Albert came to northern Illinois from the hills of Kentucky to work in the steel mill. The owners were scrambling to fill vacancies left by men being called to fight the Nazis in Europe. The fact that he was in his fifties, had graying hair, and could not read or write didn't matter. What did matter was that he could work. Albert always wore bib overalls, and he always carried a bag of Bull Durham cigarette tobacco tucked in the top pocket of the overalls. Albert was surrounded by a kind of peace that seemed unshakable, constant, and consistent. I'll always remember the kindness that radiated from his eyes when he looked at me. Being around Albert gave me a feeling for another kind of life — one of peace, serenity, and saneness, which are always absent in an alcoholic family. When we sat on his front porch swing, my feet didn’t reach the floor so Albert would push for both of us. That’s the way it is with friends.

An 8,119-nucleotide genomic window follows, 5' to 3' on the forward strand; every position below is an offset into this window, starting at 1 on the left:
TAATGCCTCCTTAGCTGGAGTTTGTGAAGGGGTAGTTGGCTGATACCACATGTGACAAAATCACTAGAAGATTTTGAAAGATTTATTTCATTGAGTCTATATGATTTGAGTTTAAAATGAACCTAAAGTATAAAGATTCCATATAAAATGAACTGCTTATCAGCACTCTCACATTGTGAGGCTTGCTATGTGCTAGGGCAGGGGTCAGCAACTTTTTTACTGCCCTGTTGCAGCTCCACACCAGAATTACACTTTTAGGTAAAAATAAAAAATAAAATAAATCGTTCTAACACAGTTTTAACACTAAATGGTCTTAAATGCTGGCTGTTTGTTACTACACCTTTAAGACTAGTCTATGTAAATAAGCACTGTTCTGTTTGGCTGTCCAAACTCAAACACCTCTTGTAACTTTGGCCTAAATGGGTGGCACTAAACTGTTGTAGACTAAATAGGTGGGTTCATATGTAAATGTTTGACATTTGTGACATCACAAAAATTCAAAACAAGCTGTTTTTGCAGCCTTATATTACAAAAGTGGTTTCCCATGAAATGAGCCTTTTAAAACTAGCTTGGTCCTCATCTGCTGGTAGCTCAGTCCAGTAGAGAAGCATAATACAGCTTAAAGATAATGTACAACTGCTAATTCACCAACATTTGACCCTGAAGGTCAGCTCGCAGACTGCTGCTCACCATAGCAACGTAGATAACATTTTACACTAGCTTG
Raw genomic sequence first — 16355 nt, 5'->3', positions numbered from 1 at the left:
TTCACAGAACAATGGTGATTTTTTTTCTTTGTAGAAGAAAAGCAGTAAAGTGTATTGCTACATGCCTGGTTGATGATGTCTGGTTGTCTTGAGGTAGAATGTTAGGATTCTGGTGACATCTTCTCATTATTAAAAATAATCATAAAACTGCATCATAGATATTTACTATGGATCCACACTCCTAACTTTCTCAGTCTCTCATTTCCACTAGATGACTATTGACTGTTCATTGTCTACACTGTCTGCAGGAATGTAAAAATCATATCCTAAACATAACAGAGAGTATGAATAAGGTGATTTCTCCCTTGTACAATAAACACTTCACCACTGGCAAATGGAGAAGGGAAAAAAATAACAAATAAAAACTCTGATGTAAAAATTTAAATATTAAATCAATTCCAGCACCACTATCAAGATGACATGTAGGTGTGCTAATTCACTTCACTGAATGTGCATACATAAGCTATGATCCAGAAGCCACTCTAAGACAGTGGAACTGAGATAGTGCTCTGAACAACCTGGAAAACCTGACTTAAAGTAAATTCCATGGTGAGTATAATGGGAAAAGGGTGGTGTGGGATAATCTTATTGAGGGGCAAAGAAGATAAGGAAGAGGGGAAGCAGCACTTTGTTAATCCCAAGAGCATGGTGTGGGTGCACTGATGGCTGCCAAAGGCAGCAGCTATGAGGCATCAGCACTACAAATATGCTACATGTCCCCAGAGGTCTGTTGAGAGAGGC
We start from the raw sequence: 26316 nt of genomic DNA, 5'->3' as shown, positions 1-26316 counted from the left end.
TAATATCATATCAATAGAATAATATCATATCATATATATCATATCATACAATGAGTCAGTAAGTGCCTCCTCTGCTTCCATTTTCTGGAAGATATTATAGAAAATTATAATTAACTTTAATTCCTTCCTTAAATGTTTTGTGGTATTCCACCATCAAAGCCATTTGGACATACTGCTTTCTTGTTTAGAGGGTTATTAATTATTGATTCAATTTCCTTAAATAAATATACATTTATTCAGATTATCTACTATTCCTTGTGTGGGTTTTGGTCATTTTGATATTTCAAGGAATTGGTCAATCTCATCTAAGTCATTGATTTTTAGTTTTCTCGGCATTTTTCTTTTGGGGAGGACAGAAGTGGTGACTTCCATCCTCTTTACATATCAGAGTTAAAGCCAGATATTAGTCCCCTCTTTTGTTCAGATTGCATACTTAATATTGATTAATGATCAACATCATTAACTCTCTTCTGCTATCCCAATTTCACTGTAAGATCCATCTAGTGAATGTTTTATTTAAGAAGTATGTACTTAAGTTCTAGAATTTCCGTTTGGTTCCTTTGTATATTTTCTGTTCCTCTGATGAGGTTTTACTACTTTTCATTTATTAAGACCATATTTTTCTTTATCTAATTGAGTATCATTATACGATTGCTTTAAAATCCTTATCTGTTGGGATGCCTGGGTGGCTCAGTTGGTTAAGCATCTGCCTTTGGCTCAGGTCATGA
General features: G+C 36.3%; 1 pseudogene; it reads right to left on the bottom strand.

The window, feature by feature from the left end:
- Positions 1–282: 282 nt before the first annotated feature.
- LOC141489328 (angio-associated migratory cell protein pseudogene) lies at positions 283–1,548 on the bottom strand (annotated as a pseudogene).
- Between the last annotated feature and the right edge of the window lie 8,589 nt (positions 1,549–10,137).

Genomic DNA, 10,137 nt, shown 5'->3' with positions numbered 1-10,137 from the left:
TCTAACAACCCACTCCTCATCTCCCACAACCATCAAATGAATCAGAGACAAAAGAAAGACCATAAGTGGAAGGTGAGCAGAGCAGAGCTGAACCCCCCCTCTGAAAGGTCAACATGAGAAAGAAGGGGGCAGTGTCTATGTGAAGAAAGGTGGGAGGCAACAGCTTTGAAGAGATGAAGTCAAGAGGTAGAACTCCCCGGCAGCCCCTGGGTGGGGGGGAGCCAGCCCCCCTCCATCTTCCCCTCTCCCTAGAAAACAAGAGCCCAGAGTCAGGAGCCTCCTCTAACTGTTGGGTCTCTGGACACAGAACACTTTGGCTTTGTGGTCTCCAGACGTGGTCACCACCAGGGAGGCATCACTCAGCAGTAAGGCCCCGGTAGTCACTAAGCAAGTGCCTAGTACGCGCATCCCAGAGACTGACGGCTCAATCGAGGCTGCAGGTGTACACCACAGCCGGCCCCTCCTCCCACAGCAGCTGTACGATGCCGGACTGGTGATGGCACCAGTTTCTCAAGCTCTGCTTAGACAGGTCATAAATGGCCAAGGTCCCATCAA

Albert’s wife Ruth was a large woman with a heart and a voice to match her size. She had a built-in megaphone. Even in normal conversation you could hear her a block away. She adopted me, more or less, from the time I could navigate the distance from our yard to her back porch. Ruth always prided herself, as many southern cooks used to do, in the art of biscuit-making. She always saw to it that I got two or three of every batch of biscuits she ever made — and she made the worst biscuits you've ever tasted. If there had been GPS back then, I would have sworn I was equipped with a transmitter that helped her find me regardless of where I was. I can still hear her voice calling from her kitchen door, “Johnny, got fresh biscuits. Get down outta that tree and get in here and get some.” Even though the biscuits were terrible, the saving grace was the blackberry patch behind her house. She made the best blackberry jam you've ever tasted! A slab of real butter, some of that jam, and those biscuits weren't half bad. I never had the heart, even as young as I was to complain about something given with such love. That’s the way love is. People offer it in the best way they know how. [Click below to read the rest]